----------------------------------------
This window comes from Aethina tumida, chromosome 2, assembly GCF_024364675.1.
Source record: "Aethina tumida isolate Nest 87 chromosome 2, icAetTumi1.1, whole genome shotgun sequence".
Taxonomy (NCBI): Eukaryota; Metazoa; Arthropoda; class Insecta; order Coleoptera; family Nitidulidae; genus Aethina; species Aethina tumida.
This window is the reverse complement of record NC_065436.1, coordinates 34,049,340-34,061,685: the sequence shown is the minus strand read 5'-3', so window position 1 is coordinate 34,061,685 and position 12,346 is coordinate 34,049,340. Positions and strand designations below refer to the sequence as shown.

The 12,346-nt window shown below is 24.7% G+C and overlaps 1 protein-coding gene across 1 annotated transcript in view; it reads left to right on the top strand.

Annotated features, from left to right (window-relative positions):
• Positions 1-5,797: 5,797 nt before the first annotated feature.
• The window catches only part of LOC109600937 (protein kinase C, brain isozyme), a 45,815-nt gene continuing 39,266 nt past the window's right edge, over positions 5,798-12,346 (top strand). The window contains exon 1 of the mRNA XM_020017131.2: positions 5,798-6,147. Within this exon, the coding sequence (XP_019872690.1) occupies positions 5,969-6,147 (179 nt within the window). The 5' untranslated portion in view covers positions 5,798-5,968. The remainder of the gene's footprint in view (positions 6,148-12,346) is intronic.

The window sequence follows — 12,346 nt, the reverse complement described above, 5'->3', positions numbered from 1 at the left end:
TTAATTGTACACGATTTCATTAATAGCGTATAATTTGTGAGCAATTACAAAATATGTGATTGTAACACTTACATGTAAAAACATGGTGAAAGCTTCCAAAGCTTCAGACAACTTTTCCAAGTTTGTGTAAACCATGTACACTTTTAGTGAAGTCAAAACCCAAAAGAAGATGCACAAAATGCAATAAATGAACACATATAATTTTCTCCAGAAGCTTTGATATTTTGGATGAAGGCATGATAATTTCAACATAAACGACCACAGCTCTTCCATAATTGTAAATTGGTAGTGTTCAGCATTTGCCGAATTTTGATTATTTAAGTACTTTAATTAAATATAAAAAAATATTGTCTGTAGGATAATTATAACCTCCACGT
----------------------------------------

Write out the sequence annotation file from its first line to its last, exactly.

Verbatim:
This window comes from Aethina tumida, chromosome 2, assembly GCF_024364675.1.
Source record: "Aethina tumida isolate Nest 87 chromosome 2, icAetTumi1.1, whole genome shotgun sequence".
Taxonomy (NCBI): Eukaryota; Metazoa; Arthropoda; class Insecta; order Coleoptera; family Nitidulidae; genus Aethina; species Aethina tumida.
This window is the reverse complement of record NC_065436.1, coordinates 34,049,340-34,061,685: the sequence shown is the minus strand read 5'-3', so window position 1 is coordinate 34,061,685 and position 12,346 is coordinate 34,049,340. Positions and strand designations below refer to the sequence as shown.

The 12,346-nt window shown below is 24.7% G+C and overlaps 1 protein-coding gene across 1 annotated transcript in view; it reads left to right on the top strand.

Annotated features, from left to right (window-relative positions):
• Positions 1-5,797: 5,797 nt before the first annotated feature.
• The window catches only part of LOC109600937 (protein kinase C, brain isozyme), a 45,815-nt gene continuing 39,266 nt past the window's right edge, over positions 5,798-12,346 (top strand). The window contains exon 1 of the mRNA XM_020017131.2: positions 5,798-6,147. Within this exon, the coding sequence (XP_019872690.1) occupies positions 5,969-6,147 (179 nt within the window). The 5' untranslated portion in view covers positions 5,798-5,968. The remainder of the gene's footprint in view (positions 6,148-12,346) is intronic.

The window sequence follows — 12,346 nt, the reverse complement described above, 5'->3', positions numbered from 1 at the left end:
TTAATTGTACACGATTTCATTAATAGCGTATAATTTGTGAGCAATTACAAAATATGTGATTGTAACACTTACATGTAAAAACATGGTGAAAGCTTCCAAAGCTTCAGACAACTTTTCCAAGTTTGTGTAAACCATGTACACTTTTAGTGAAGTCAAAACCCAAAAGAAGATGCACAAAATGCAATAAATGAACACATATAATTTTCTCCAGAAGCTTTGATATTTTGGATGAAGGCATGATAATTTCAACATAAACGACCACAGCTCTTCCATAATTGTAAATTGGTAGTGTTCAGCATTTGCCGAATTTTGATTATTTAAGTACTTTAATTAAATATAAAAAAATATTGTCTGTAGGATAATTATAACCTCCACGT